An average day in the life of Power is busy — it’s no wonder. He is one of the more well-known faces of the Canadian media. But his schedule is also carefully balanced. “Q” explores the importance of mental wellness in his 2020 series, “Sound of Mind,” and Power attempts to develop habits that nurture his own well-being.
“I wake up, I meditate,” he said. “I’m a big proponent of meditation and mindfulness has been a big part of my life. As soon as my feet hit the floor, I prop myself up with a pillow on my back, meditating for 20 to 25 minutes. If If I don’t do that, it’s a worse day. (I was tickled when he said he also reads the Star’s First Up newsletter first thing every morning; it’s his favorite of the morning news stories.)
When Power arrives at the office on Front Street West, an average day can take many unexpected turns between pitch meetings, researching and drafting interview questions, and recording material for a show. Whereas Power used to use written notes as a “road map” for his interviews, he no longer does: he prefers when the conversation develops naturally.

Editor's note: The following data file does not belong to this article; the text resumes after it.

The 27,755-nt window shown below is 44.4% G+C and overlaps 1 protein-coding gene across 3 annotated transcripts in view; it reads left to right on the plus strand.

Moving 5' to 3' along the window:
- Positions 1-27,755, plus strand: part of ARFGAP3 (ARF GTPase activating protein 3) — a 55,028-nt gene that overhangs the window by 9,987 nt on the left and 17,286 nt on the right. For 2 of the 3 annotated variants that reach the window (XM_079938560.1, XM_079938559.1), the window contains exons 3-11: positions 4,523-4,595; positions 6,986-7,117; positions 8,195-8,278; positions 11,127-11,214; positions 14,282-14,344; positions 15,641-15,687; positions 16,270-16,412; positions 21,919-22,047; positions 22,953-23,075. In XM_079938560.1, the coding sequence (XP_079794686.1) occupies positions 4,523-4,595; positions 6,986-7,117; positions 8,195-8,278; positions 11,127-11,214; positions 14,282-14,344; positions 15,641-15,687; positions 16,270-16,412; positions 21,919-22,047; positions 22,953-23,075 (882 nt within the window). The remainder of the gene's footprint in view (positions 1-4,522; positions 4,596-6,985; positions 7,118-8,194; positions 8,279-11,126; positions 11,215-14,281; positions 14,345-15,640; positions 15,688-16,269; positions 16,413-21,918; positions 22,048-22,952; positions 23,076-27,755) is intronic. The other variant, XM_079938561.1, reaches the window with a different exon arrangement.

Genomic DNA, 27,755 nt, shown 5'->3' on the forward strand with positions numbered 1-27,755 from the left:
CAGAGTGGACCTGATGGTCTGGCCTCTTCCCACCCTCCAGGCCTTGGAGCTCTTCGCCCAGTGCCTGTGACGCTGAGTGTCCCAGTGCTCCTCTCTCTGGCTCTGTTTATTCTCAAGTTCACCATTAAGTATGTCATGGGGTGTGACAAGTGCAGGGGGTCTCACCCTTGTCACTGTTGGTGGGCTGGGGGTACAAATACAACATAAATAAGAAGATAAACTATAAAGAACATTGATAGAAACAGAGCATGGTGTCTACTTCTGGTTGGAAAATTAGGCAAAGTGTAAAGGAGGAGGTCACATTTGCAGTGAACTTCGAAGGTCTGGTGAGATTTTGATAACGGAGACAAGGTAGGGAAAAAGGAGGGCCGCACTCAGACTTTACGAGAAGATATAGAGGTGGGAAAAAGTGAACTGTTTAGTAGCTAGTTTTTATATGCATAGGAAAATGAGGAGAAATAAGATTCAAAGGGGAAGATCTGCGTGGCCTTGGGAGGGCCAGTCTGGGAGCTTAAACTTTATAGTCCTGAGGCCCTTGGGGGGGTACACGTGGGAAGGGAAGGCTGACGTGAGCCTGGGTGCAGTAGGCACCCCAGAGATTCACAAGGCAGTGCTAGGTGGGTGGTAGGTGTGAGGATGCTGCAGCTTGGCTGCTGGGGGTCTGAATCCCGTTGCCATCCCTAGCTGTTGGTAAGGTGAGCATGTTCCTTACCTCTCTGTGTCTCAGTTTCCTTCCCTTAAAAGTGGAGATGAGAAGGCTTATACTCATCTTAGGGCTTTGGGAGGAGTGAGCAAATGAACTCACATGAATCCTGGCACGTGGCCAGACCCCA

He said, “I just want to be as present as possible.” “I don’t want to think about the next thing I’m going to ask… I have the luxury of just chatting and being quite intensely present with someone for about 30 or 40 minutes at a time. And then back to work.” Begins again.”
When the power shuts off early in the evening, he usually rides his peloton — “embarrassing, I know,” he laughed — before getting home from a little work.
There is also a new obsession with power, he said.
“I really love snooker. I got into it during the pandemic. I go to the annex billiards hall and I just play snooker with a friend, or sometimes I just practice and it’s my job.” Nothing to do with it. I’m not very good at it.”
After a snooker session, Power gets a “restless six hours” of sleep and then starts the whole day. He also listens to a “tremendous” amount of music, and creates a monthly playlist to document his tastes at any given time.